Another option to help when employees are sick or have a chronic illness is to offer flexible work options. This means that employees are expected to have some level of productivity, but they can do so from home. This tends to be a good balance for a lot of employees, and they feel like they have some flexibility and are empowered if they aren’t feeling well, while employers are still getting some work time. If this is something a business is considering, they should be clear about scenarios when people could work remotely versus when they shouldn’t.

For example, if someone is extremely ill, they aren’t a good candidate to work from home. However, if they’re only a little sick, or even if they have a childcare emergency, they might be able to work from home.

It’s also important to first, ensure that the company has a very solid, defined absence policy in place. This policy should do the following:

  • The policy needs to be completely clear on all guidelines. There shouldn’t be room for misinterpretation.
  • Employees should also be provided with a detailed discipline plan that shows them what steps will be taken if absenteeism becomes a problem.
  • Human resources and key management employees need to be trained on the absentee policy. According to the SHRM, it takes an average of 3.4 hours a week to manage absence. Supervisors often shoulder a lot of this burden, so training them in these areas and ensuring they can take on the responsibility of enforcing an attendance policy is important.

Paid time off or PTO banks are starting to be more widely used. This is an option that provides employees with what’s described as a “bank” of paid leave time. They can use it however they want, as opposed to traditional programs that break time off into separate categories for illness, vacation and personal time.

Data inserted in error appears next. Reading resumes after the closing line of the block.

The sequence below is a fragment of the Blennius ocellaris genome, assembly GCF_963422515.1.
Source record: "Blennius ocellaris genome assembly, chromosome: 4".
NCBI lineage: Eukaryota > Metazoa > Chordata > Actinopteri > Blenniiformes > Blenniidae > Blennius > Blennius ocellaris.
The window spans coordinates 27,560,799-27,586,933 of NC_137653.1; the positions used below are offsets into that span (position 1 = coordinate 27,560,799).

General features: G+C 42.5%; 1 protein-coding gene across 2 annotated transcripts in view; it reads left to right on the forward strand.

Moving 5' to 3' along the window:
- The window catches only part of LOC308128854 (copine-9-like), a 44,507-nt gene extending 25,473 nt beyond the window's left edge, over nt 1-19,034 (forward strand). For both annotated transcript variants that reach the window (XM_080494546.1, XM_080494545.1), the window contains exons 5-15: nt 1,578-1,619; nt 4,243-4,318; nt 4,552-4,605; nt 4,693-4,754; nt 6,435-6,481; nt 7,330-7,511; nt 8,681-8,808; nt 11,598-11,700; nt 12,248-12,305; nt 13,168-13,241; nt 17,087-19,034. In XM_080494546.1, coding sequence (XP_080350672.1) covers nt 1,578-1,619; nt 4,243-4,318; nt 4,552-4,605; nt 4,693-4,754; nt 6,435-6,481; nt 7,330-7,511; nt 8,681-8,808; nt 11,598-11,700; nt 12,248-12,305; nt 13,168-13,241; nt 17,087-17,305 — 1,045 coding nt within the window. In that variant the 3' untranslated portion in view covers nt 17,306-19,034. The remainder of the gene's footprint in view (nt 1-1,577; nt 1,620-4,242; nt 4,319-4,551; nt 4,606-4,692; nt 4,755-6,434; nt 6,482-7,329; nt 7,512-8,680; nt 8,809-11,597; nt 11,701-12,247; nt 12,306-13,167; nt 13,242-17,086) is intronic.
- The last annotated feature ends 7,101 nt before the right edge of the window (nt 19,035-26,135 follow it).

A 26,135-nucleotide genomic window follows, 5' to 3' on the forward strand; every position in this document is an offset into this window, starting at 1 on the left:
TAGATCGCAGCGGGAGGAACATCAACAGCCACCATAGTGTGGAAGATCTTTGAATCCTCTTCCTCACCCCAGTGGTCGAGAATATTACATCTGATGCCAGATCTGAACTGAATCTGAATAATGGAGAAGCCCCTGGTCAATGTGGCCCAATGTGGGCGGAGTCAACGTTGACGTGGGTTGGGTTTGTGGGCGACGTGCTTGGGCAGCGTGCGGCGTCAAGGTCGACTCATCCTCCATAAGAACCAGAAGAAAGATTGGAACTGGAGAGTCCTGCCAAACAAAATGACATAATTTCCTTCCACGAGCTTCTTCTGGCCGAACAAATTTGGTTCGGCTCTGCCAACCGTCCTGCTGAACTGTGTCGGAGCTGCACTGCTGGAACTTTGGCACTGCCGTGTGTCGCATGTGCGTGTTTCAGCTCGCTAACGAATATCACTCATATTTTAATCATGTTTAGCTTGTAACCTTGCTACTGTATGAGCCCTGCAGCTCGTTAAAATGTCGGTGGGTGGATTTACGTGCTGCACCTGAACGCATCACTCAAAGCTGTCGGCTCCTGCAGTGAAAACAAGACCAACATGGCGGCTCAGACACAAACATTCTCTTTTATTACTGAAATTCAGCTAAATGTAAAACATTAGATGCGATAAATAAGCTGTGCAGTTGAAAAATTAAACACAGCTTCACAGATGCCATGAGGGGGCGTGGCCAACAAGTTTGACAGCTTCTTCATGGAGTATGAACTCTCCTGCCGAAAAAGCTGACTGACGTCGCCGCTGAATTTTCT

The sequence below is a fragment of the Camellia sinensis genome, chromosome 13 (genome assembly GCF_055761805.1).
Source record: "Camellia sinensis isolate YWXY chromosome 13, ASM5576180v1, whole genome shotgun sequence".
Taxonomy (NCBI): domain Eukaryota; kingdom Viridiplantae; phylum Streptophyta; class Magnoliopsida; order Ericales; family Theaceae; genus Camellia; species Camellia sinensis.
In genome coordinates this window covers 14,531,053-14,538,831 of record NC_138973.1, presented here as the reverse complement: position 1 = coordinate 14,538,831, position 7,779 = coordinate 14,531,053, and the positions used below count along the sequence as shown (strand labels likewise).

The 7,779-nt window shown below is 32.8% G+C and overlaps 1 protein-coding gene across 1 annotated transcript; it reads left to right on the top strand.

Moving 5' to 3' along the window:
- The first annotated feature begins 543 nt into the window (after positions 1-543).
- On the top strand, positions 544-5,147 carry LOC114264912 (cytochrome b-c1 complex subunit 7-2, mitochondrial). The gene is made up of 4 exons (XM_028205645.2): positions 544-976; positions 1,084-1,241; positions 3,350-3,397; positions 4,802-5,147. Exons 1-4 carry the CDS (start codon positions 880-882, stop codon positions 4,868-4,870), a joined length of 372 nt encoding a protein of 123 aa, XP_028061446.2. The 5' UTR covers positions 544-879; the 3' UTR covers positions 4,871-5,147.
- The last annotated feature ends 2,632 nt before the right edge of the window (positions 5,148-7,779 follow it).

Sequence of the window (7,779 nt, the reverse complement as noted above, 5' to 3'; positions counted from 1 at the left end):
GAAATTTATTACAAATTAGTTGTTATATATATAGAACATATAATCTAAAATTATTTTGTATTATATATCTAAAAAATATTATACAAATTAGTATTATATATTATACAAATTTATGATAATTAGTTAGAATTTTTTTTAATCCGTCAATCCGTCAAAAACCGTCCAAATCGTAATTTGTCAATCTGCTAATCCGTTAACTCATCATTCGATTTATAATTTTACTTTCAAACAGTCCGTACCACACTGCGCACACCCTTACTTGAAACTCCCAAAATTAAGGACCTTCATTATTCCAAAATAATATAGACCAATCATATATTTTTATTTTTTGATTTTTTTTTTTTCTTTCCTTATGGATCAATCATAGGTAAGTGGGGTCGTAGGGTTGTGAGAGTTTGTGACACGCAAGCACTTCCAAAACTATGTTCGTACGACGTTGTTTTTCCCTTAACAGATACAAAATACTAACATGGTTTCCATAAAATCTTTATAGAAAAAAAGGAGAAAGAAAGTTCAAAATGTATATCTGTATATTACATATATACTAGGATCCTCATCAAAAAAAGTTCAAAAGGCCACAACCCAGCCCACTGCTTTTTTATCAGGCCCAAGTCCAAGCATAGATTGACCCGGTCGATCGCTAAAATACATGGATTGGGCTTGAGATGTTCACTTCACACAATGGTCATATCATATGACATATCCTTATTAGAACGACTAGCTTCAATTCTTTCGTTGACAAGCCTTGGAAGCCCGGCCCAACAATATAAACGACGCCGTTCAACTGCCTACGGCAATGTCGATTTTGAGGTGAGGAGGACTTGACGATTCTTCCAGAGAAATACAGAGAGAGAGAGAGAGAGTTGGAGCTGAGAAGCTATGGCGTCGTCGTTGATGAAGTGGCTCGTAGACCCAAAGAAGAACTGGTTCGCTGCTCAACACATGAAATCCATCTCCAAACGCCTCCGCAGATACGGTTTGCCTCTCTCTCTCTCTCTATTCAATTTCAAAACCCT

Research shows that PTO banks are rated among the most effective programs to reduce absences.

Another option to improve absenteeism numbers is to go the route of incentives. A lot of employers go first with discipline, but sometimes incentivizing employees to come to work can be a more positive experience. Of course, this isn’t going to work for every organization, and there are things to consider before implementing this idea.

First, this works best for companies that really need employees to be present and can be significantly sidelined by absenteeism. For example, if employees deliver a key service to customers, incentivizing them to have a positive attendance record can be helpful. It is also important not to incentivize employees to the point that they come to work even when they are sick and risk getting others sick. When there is an incentivization program in place, employees should still have adequate sick days.

Incentivizing employees also doesn’t just have to mean a financial balance. It could even be as simple as recognizing employees.

A broader strategy that may be required, and is going to take more work on the part of employees is improving culture and morale.

Finally, one of the biggest reasons employees have high levels of absenteeism is because they work in a place that they find stressful, overwhelming, negative or toxic. It’s so important to make sure that while employees are held to a high standard, they’re not treated poorly by their managers, supervisors or coworkers. It’s best to try and create a positive culture where people feel encouraged to come to work because they’re engaged in their job, rather than because they fear discipline.